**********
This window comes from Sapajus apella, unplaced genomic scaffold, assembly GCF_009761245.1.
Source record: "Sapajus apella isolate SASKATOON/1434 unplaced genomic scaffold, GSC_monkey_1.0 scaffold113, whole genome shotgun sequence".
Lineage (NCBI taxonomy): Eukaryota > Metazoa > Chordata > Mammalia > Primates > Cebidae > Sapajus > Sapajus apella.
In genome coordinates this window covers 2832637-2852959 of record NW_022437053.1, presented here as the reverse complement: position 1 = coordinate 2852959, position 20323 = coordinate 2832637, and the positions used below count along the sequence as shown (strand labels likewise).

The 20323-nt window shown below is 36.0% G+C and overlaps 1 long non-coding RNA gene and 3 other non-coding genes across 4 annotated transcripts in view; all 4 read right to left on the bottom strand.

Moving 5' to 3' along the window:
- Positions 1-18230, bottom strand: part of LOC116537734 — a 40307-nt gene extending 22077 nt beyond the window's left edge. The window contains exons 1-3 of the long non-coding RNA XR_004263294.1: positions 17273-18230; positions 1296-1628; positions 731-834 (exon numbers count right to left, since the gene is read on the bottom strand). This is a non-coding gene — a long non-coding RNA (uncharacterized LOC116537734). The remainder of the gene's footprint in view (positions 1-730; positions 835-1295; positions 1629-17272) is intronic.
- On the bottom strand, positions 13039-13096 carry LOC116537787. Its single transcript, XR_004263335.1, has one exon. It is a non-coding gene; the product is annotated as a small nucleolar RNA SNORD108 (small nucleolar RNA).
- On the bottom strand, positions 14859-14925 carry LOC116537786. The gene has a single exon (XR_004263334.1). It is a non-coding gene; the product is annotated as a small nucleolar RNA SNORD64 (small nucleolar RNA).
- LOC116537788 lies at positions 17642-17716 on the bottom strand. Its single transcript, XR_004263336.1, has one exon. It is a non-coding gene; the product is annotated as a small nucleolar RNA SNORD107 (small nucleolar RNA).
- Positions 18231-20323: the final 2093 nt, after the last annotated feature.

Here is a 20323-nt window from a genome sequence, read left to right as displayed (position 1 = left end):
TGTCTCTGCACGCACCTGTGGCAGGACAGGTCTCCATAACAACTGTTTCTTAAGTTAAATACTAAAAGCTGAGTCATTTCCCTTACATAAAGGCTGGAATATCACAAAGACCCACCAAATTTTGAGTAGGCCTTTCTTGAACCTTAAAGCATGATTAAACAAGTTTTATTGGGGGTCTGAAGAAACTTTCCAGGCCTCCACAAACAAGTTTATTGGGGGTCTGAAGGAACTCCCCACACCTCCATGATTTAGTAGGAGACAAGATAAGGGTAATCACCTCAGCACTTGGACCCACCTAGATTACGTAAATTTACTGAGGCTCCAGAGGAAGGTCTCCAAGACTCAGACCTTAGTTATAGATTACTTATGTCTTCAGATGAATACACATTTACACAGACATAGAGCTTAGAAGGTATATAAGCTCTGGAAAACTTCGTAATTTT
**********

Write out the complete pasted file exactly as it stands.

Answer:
This window comes from Sapajus apella, unplaced genomic scaffold, assembly GCF_009761245.1.
Source record: "Sapajus apella isolate SASKATOON/1434 unplaced genomic scaffold, GSC_monkey_1.0 scaffold113, whole genome shotgun sequence".
Lineage (NCBI taxonomy): Eukaryota > Metazoa > Chordata > Mammalia > Primates > Cebidae > Sapajus > Sapajus apella.
In genome coordinates this window covers 2832637-2852959 of record NW_022437053.1, presented here as the reverse complement: position 1 = coordinate 2852959, position 20323 = coordinate 2832637, and the positions used below count along the sequence as shown (strand labels likewise).

The 20323-nt window shown below is 36.0% G+C and overlaps 1 long non-coding RNA gene and 3 other non-coding genes across 4 annotated transcripts in view; all 4 read right to left on the bottom strand.

Moving 5' to 3' along the window:
- Positions 1-18230, bottom strand: part of LOC116537734 — a 40307-nt gene extending 22077 nt beyond the window's left edge. The window contains exons 1-3 of the long non-coding RNA XR_004263294.1: positions 17273-18230; positions 1296-1628; positions 731-834 (exon numbers count right to left, since the gene is read on the bottom strand). This is a non-coding gene — a long non-coding RNA (uncharacterized LOC116537734). The remainder of the gene's footprint in view (positions 1-730; positions 835-1295; positions 1629-17272) is intronic.
- On the bottom strand, positions 13039-13096 carry LOC116537787. Its single transcript, XR_004263335.1, has one exon. It is a non-coding gene; the product is annotated as a small nucleolar RNA SNORD108 (small nucleolar RNA).
- On the bottom strand, positions 14859-14925 carry LOC116537786. The gene has a single exon (XR_004263334.1). It is a non-coding gene; the product is annotated as a small nucleolar RNA SNORD64 (small nucleolar RNA).
- LOC116537788 lies at positions 17642-17716 on the bottom strand. Its single transcript, XR_004263336.1, has one exon. It is a non-coding gene; the product is annotated as a small nucleolar RNA SNORD107 (small nucleolar RNA).
- Positions 18231-20323: the final 2093 nt, after the last annotated feature.

Here is a 20323-nt window from a genome sequence, read left to right as displayed (position 1 = left end):
TGTCTCTGCACGCACCTGTGGCAGGACAGGTCTCCATAACAACTGTTTCTTAAGTTAAATACTAAAAGCTGAGTCATTTCCCTTACATAAAGGCTGGAATATCACAAAGACCCACCAAATTTTGAGTAGGCCTTTCTTGAACCTTAAAGCATGATTAAACAAGTTTTATTGGGGGTCTGAAGAAACTTTCCAGGCCTCCACAAACAAGTTTATTGGGGGTCTGAAGGAACTCCCCACACCTCCATGATTTAGTAGGAGACAAGATAAGGGTAATCACCTCAGCACTTGGACCCACCTAGATTACGTAAATTTACTGAGGCTCCAGAGGAAGGTCTCCAAGACTCAGACCTTAGTTATAGATTACTTATGTCTTCAGATGAATACACATTTACACAGACATAGAGCTTAGAAGGTATATAAGCTCTGGAAAACTTCGTAATTTT